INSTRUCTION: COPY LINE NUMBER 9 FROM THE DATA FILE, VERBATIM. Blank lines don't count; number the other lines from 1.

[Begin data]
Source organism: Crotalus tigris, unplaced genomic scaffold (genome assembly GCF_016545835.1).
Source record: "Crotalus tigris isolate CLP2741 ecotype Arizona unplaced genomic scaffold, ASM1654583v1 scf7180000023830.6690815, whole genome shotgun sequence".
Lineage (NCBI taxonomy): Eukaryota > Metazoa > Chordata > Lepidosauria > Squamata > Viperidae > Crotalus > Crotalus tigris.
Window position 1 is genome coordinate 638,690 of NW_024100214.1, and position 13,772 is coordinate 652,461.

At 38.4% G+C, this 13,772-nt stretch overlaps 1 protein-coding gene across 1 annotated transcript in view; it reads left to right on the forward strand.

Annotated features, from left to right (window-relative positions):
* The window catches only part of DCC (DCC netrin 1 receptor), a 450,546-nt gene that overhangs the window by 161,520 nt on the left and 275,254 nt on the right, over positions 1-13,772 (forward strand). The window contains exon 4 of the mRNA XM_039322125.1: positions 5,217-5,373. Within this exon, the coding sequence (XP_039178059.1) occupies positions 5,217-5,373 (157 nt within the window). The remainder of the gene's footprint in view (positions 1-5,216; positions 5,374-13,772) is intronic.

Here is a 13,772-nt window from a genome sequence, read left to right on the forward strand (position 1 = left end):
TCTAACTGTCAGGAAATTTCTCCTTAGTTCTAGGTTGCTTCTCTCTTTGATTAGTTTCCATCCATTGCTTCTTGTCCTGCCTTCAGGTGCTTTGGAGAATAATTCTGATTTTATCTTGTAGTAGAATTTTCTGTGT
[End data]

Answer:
TCTAACTGTCAGGAAATTTCTCCTTAGTTCTAGGTTGCTTCTCTCTTTGATTAGTTTCCATCCATTGCTTCTTGTCCTGCCTTCAGGTGCTTTGGAGAATAATTCTGATTTTATCTTGTAGTAGAATTTTCTGTGT